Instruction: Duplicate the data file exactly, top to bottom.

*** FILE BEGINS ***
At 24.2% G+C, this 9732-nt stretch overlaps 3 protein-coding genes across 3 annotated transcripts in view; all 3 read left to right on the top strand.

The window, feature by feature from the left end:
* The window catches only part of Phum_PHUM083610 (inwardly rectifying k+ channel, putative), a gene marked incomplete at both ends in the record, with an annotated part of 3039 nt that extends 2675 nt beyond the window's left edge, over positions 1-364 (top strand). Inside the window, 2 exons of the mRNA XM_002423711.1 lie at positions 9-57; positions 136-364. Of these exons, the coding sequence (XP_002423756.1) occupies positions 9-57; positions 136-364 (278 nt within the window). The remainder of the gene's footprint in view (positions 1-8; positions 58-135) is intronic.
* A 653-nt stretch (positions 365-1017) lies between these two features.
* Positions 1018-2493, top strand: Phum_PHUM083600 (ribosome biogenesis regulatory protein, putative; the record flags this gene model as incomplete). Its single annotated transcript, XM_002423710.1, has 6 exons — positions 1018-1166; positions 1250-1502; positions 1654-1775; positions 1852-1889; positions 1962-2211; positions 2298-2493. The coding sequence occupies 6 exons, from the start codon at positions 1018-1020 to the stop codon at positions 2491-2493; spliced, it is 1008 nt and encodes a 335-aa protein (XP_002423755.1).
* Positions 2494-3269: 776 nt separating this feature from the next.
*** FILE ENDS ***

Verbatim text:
At 24.2% G+C, this 9732-nt stretch overlaps 3 protein-coding genes across 3 annotated transcripts in view; all 3 read left to right on the top strand.

The window, feature by feature from the left end:
* The window catches only part of Phum_PHUM083610 (inwardly rectifying k+ channel, putative), a gene marked incomplete at both ends in the record, with an annotated part of 3039 nt that extends 2675 nt beyond the window's left edge, over positions 1-364 (top strand). Inside the window, 2 exons of the mRNA XM_002423711.1 lie at positions 9-57; positions 136-364. Of these exons, the coding sequence (XP_002423756.1) occupies positions 9-57; positions 136-364 (278 nt within the window). The remainder of the gene's footprint in view (positions 1-8; positions 58-135) is intronic.
* A 653-nt stretch (positions 365-1017) lies between these two features.
* Positions 1018-2493, top strand: Phum_PHUM083600 (ribosome biogenesis regulatory protein, putative; the record flags this gene model as incomplete). Its single annotated transcript, XM_002423710.1, has 6 exons — positions 1018-1166; positions 1250-1502; positions 1654-1775; positions 1852-1889; positions 1962-2211; positions 2298-2493. The coding sequence occupies 6 exons, from the start codon at positions 1018-1020 to the stop codon at positions 2491-2493; spliced, it is 1008 nt and encodes a 335-aa protein (XP_002423755.1).
* Positions 2494-3269: 776 nt separating this feature from the next.